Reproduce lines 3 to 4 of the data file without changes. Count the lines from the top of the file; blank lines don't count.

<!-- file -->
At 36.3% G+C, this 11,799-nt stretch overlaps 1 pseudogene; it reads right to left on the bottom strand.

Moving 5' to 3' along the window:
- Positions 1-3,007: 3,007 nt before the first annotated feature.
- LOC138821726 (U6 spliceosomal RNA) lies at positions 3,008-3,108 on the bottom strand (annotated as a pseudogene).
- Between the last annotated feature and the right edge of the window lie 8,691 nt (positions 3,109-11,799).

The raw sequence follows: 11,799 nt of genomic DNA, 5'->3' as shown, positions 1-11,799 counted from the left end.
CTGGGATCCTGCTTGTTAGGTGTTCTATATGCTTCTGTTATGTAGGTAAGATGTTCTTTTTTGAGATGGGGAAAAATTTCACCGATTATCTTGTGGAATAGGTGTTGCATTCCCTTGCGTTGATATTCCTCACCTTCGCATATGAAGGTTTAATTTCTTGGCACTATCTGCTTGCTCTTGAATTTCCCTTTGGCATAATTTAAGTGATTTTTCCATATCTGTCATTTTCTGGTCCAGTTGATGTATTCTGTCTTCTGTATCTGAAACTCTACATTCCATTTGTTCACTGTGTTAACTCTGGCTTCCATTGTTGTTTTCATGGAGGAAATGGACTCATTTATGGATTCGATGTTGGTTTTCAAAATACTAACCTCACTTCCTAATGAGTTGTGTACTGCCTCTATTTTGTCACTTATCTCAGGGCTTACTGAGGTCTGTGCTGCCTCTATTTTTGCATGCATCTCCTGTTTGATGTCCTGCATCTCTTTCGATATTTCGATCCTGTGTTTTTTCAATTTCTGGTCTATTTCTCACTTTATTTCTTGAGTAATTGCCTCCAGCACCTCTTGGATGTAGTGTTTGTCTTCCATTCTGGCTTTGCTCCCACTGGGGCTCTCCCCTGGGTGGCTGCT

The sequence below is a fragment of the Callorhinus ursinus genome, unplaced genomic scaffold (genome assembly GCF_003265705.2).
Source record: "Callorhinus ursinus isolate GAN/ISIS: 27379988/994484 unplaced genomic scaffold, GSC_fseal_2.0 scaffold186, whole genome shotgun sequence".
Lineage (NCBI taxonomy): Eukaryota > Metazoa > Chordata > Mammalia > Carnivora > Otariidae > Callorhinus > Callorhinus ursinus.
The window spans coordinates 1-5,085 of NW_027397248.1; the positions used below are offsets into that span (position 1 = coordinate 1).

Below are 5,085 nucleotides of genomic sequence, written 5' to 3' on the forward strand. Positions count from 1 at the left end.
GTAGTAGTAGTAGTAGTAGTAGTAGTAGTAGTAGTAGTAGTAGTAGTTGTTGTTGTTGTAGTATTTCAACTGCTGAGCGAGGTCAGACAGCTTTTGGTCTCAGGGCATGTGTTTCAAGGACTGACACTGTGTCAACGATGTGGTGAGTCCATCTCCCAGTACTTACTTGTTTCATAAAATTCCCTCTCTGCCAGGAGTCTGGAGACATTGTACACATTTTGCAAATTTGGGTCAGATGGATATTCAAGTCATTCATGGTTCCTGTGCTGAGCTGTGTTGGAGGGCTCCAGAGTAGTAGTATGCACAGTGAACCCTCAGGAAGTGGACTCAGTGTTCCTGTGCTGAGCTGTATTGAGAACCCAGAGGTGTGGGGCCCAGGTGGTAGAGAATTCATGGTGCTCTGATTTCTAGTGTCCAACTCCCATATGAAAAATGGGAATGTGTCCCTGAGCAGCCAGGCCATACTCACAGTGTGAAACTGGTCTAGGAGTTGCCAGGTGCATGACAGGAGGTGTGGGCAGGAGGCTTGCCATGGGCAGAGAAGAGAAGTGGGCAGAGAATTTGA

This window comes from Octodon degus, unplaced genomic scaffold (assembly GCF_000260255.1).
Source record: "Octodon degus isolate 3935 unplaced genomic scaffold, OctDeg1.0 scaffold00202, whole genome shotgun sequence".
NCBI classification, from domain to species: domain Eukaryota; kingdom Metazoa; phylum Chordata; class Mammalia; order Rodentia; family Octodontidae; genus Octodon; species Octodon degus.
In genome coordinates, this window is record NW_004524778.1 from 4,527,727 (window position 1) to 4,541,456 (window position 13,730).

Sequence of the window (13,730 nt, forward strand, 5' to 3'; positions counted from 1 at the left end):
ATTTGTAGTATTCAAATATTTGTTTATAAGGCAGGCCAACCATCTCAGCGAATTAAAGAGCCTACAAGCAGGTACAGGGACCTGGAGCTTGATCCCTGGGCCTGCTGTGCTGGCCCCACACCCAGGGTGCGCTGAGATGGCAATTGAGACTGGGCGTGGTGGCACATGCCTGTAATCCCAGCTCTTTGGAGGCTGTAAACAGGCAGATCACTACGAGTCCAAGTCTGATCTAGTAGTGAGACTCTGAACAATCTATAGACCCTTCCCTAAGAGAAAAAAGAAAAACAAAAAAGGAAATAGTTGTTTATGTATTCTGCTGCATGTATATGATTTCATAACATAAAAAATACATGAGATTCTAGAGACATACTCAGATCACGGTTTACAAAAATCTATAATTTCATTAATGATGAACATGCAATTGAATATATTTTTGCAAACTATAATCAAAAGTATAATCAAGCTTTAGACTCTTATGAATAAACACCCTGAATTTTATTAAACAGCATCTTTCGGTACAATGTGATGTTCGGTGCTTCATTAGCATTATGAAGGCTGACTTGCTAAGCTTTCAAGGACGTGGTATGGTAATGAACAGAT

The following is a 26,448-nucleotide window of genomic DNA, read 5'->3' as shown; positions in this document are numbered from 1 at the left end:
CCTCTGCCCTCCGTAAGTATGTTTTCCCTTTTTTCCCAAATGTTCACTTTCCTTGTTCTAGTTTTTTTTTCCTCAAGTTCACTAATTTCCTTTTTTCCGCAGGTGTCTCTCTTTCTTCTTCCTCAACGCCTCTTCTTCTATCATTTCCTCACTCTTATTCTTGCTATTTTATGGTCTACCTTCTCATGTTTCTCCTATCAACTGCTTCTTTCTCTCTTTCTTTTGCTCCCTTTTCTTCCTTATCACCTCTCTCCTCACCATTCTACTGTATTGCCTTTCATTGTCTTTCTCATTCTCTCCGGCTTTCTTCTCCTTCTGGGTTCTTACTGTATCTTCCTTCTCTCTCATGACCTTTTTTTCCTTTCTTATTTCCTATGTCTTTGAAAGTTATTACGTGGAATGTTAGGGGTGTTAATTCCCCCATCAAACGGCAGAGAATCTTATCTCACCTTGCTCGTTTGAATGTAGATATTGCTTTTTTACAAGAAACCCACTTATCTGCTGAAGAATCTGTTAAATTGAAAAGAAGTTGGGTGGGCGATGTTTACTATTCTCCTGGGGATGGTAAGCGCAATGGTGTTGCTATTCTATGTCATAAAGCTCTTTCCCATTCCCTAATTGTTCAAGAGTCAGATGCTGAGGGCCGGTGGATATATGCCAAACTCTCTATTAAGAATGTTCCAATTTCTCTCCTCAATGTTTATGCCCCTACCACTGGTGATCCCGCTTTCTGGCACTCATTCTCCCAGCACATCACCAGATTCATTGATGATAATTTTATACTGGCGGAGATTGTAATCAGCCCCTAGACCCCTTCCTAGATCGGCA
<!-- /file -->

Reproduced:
- Positions 1-3,007: 3,007 nt before the first annotated feature.
- LOC138821726 (U6 spliceosomal RNA) lies at positions 3,008-3,108 on the bottom strand (annotated as a pseudogene).